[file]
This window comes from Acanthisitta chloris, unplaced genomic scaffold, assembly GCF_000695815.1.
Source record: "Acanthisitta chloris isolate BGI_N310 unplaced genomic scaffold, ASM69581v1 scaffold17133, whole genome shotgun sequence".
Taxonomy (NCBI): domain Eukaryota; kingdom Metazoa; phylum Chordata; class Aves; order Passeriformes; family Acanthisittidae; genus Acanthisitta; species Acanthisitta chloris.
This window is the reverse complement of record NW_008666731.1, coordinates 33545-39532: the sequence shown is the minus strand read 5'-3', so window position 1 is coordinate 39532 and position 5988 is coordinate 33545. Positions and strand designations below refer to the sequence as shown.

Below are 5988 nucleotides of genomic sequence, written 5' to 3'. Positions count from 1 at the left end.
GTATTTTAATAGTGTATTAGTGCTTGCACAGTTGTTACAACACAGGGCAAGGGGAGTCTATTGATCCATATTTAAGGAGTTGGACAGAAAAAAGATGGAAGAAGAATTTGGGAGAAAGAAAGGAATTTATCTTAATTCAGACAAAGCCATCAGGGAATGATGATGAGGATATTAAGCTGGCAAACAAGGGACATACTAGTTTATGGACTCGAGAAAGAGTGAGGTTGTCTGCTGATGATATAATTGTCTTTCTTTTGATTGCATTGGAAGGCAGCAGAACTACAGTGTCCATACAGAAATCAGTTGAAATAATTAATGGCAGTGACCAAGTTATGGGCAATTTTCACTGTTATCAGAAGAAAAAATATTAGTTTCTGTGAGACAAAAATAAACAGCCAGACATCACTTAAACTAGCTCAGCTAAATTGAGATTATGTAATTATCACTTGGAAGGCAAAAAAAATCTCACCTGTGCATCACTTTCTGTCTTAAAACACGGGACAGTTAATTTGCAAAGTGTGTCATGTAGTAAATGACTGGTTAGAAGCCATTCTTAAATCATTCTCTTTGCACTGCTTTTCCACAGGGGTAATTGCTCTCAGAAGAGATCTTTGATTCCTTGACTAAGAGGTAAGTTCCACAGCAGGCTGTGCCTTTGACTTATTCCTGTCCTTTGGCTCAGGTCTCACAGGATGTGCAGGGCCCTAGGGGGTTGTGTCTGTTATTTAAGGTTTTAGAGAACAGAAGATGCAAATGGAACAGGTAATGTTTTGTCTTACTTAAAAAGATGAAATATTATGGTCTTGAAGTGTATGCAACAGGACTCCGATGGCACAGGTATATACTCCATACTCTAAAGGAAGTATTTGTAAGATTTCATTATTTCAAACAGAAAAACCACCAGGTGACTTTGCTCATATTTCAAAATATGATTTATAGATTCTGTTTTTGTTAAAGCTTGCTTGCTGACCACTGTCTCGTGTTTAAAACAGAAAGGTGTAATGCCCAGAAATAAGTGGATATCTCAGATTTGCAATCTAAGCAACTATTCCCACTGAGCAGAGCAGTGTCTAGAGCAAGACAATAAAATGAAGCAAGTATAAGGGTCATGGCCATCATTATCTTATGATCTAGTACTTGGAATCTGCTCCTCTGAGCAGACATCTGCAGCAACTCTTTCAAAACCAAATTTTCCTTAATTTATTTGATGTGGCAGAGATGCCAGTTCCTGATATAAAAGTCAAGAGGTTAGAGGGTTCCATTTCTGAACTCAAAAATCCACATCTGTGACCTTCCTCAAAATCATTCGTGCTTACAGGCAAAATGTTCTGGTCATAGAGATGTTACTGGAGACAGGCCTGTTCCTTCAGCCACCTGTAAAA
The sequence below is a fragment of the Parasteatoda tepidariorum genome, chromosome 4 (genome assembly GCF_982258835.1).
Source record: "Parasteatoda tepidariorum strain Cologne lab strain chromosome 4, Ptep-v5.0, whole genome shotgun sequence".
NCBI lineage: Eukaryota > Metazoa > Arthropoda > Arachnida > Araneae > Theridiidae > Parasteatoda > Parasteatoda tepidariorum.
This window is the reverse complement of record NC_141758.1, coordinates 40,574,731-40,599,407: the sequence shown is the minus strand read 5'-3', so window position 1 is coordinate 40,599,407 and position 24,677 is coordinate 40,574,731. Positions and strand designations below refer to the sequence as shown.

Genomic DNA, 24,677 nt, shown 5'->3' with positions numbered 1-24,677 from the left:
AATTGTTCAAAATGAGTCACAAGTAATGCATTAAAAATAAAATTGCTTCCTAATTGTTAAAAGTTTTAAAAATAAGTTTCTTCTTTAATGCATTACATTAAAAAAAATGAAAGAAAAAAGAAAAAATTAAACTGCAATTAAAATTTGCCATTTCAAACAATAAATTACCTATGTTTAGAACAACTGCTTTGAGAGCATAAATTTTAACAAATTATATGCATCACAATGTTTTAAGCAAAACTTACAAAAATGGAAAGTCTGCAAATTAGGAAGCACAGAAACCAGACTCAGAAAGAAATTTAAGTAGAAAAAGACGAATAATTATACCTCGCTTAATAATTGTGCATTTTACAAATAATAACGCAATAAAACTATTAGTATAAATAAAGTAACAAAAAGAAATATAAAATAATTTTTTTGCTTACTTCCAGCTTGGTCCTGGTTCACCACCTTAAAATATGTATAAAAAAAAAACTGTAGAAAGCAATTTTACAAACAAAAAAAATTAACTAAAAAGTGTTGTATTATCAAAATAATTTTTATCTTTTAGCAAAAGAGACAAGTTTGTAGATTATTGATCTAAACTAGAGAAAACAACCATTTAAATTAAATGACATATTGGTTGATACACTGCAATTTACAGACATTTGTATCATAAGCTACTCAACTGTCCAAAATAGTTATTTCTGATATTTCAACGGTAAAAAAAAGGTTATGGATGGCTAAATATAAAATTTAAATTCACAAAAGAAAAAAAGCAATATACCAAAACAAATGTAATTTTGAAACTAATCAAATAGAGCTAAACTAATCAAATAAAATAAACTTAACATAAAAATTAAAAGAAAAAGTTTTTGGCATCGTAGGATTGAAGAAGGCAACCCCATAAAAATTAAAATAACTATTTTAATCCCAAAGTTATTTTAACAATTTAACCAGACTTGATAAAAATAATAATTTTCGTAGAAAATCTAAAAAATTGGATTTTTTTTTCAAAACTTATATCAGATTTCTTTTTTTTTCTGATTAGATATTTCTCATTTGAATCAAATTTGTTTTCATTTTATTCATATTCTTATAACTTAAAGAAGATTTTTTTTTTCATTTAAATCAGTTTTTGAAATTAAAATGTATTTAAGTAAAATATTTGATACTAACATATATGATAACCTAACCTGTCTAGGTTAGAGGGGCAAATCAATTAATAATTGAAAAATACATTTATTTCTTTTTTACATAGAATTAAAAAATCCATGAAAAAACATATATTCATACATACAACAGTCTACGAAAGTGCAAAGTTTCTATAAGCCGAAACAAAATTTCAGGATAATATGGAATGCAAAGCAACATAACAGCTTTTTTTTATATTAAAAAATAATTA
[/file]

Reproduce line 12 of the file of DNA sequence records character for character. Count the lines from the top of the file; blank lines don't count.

AATTGTTCAAAATGAGTCACAAGTAATGCATTAAAAATAAAATTGCTTCCTAATTGTTAAAAGTTTTAAAAATAAGTTTCTTCTTTAATGCATTACATTAAAAAAAATGAAAGAAAAAAGAAAAAATTAAACTGCAATTAAAATTTGCCATTTCAAACAATAAATTACCTATGTTTAGAACAACTGCTTTGAGAGCATAAATTTTAACAAATTATATGCATCACAATGTTTTAAGCAAAACTTACAAAAATGGAAAGTCTGCAAATTAGGAAGCACAGAAACCAGACTCAGAAAGAAATTTAAGTAGAAAAAGACGAATAATTATACCTCGCTTAATAATTGTGCATTTTACAAATAATAACGCAATAAAACTATTAGTATAAATAAAGTAACAAAAAGAAATATAAAATAATTTTTTTGCTTACTTCCAGCTTGGTCCTGGTTCACCACCTTAAAATATGTATAAAAAAAAAACTGTAGAAAGCAATTTTACAAACAAAAAAAATTAACTAAAAAGTGTTGTATTATCAAAATAATTTTTATCTTTTAGCAAAAGAGACAAGTTTGTAGATTATTGATCTAAACTAGAGAAAACAACCATTTAAATTAAATGACATATTGGTTGATACACTGCAATTTACAGACATTTGTATCATAAGCTACTCAACTGTCCAAAATAGTTATTTCTGATATTTCAACGGTAAAAAAAAGGTTATGGATGGCTAAATATAAAATTTAAATTCACAAAAGAAAAAAAGCAATATACCAAAACAAATGTAATTTTGAAACTAATCAAATAGAGCTAAACTAATCAAATAAAATAAACTTAACATAAAAATTAAAAGAAAAAGTTTTTGGCATCGTAGGATTGAAGAAGGCAACCCCATAAAAATTAAAATAACTATTTTAATCCCAAAGTTATTTTAACAATTTAACCAGACTTGATAAAAATAATAATTTTCGTAGAAAATCTAAAAAATTGGATTTTTTTTTCAAAACTTATATCAGATTTCTTTTTTTTTCTGATTAGATATTTCTCATTTGAATCAAATTTGTTTTCATTTTATTCATATTCTTATAACTTAAAGAAGATTTTTTTTTTCATTTAAATCAGTTTTTGAAATTAAAATGTATTTAAGTAAAATATTTGATACTAACATATATGATAACCTAACCTGTCTAGGTTAGAGGGGCAAATCAATTAATAATTGAAAAATACATTTATTTCTTTTTTACATAGAATTAAAAAATCCATGAAAAAACATATATTCATACATACAACAGTCTACGAAAGTGCAAAGTTTCTATAAGCCGAAACAAAATTTCAGGATAATATGGAATGCAAAGCAACATAACAGCTTTTTTTTATATTAAAAAATAATTA